I am more in favor of FC rather than against it
Forest is an important feature of our planet which are providing a renewable source of energy, helping mitigate climate change, and is home to many terrestrial species. In order to maintain all of these features, sustainable forest management is a key factor. Increased concern among environmental NGOs and other stakeholders over global forest degradation, following irresponsible industrial logging and the failure of governments to tackle the problem, caused the need for forest certification schemes (Auld et al., 2008).
The creation of private or non-state forest certification was started by the environmental movement after the lack of success during the UN Conference on Environment and Development in Rio in 1992. Fear of the degradation of the world’s forests gave an incitement to create a responsible use of the world’s forests. The Forest Stewardship Certification (FSC) was founded in Toronto, Canada in 1994 and introduced to Sweden in 1997 (Auld et al., 2008).
The FSC is a certification program that works by laying down a series of standards to guide forest companies toward sustainable management. The main ideas were to promote environmentally appropriate, socially beneficial, and economically viable management. The monitoring is being made by independent third-party auditors. The certification scheme is based on 10 principles and 56 criteria. Some of the principles are that the social and economic well-being of workers shall be maintained or enhanced, and that ecosystem services and environmental values shall be maintained by the organization. FSC claims to have the highest environmental consideration within forestry with more than 800 members around the world (FSC Worldwide, 2019). Producers who meet environmental standards can then label their products in the marketplace, allowing them to potentially achieve greater market access and receive higher prices for their products (Villalobos et al., 2018).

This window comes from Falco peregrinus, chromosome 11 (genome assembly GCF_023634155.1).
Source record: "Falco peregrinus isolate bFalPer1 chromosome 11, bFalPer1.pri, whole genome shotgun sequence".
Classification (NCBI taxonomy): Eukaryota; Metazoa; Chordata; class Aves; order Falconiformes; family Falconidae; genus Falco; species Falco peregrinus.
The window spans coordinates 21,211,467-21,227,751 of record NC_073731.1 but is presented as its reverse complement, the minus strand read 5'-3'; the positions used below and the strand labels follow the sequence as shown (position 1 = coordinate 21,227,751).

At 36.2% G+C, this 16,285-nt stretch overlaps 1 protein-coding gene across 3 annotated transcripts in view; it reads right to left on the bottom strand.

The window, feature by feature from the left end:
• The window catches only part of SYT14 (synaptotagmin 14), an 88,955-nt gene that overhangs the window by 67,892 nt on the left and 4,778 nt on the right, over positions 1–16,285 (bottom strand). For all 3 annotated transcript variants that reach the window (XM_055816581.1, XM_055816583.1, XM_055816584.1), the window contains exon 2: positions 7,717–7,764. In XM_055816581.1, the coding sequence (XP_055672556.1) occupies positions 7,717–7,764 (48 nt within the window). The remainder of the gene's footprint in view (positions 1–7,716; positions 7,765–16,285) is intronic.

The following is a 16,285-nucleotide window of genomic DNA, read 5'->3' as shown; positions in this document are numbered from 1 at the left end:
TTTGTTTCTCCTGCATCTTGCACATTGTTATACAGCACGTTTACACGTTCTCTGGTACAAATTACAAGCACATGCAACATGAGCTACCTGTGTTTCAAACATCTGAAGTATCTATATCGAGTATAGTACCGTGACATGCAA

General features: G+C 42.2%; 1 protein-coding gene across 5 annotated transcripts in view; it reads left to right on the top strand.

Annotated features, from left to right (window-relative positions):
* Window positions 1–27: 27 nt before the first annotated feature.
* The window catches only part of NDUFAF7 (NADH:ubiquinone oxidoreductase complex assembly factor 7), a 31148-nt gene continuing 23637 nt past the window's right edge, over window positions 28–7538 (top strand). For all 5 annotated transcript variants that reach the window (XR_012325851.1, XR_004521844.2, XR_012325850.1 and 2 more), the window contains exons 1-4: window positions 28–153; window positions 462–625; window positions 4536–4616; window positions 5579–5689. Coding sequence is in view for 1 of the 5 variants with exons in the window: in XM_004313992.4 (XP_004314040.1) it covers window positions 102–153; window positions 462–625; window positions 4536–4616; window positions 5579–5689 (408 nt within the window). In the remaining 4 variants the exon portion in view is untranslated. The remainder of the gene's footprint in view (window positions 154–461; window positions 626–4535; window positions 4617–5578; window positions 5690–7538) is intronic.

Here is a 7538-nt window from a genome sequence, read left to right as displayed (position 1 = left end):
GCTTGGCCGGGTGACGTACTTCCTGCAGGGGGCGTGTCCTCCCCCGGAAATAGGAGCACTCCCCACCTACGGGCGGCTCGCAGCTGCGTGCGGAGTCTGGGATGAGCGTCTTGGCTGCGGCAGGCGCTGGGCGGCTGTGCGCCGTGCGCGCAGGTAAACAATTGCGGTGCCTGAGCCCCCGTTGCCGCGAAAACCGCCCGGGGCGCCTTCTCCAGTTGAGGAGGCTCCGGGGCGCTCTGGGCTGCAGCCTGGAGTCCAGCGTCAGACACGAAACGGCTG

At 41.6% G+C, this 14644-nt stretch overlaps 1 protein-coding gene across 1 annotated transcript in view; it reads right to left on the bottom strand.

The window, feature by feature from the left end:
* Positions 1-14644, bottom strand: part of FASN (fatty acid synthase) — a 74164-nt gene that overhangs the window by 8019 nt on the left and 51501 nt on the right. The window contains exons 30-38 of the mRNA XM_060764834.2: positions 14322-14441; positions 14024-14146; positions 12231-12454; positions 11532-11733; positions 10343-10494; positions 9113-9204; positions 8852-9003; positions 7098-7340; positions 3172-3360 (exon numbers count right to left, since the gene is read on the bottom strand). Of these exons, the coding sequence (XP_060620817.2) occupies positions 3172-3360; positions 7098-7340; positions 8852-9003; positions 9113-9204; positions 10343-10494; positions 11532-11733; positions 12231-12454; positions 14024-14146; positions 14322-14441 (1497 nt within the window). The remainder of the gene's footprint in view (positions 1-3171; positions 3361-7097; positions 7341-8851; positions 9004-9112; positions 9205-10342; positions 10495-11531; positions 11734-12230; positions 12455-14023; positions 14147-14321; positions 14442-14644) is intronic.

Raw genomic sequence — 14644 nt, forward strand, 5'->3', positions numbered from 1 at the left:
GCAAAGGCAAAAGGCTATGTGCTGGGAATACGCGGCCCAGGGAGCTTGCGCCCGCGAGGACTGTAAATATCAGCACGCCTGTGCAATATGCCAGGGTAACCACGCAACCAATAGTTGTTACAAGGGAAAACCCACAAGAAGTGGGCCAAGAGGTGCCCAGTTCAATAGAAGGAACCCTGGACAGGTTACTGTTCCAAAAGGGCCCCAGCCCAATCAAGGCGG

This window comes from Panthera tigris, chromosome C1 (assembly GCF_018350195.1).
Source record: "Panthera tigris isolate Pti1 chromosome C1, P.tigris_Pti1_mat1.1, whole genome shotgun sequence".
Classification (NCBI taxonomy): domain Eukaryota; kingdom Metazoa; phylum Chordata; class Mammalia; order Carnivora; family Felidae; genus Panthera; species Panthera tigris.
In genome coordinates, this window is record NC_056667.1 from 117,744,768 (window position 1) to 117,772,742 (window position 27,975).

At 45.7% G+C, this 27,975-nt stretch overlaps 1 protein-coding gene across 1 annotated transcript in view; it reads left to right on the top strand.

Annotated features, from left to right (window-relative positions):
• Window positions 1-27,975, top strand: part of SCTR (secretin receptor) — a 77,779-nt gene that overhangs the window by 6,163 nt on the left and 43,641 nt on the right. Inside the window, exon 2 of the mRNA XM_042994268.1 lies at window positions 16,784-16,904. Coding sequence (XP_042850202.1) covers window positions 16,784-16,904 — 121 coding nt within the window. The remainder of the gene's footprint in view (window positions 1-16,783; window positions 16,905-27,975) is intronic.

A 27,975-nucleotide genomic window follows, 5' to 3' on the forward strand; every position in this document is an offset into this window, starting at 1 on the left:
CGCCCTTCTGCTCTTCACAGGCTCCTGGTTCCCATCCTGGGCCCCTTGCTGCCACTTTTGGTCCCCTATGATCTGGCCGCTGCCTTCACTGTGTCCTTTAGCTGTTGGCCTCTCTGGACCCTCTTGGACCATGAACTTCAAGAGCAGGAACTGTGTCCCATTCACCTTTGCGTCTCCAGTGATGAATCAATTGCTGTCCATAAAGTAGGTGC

Many forest producers objected to the setup and design of FSC since social- and environmental interests might outvote economic interests, due to the fact that the World Wild Fund (WWF) and NGOs were key players in its creation. European forest owners' associations joined together to form what would eventually become the Program for the Endorsement of Forest Certification (PEFC), in order to facilitate the mutual recognition of national schemes and to provide them a common ecolabel (Auld et al., 2008).
It may seem that certification most closely fits within the category of information-based environmental governance. The certification attempts to steer the behavior of consumers through the provision of information to support environmentally appropriate, socially beneficial, and economically viable forest management. It encourages consumers to choose products with an eco-label or certification. There are also other types of governance linked to certification such as incentives (carrots) and institutions (sticks). The promise of wider market access and price premiums for certified goods could work as an incentive for certification for producers and other value chain actors. Institutions (sticks) play a vital role in the development of certification programs. Standard-setters like FSC and PEFC revise their standard in line with well-institutionalized ‘best practices set out by the International Organisation for Standardisation (ISO), the ISEAL Alliance, and other meta-governance organizations (van der Ven & Cashore, 2018).
Forest certification has generated vast attention in forestry as a means to address deforestation and forest degradation by promoting improved environmental and social outcomes in forest management criteria. Thereby, the global area of certified forests has grown significantly and reached approximately 438 million ha in 2014. The majority of the certified area were in temperate and boreal climatic domains (Villalobos et al., 2018). Most certified forests are not located in tropical countries for which concern about unsustainable timber harvesting practices is greatest (Klingberg, 2002).
The legitimacy of FSC is questioned both globally and nationally. As a private-led market instrument, it does not have the democratic instruments introduced by elected governments. Forest companies and forest owners usually participate in FSC due to pressure from the supply chain and/or from some stakeholder groups, such as NGOs, local communities, or the state (Niedzialkowski & Shkaruba, 2018).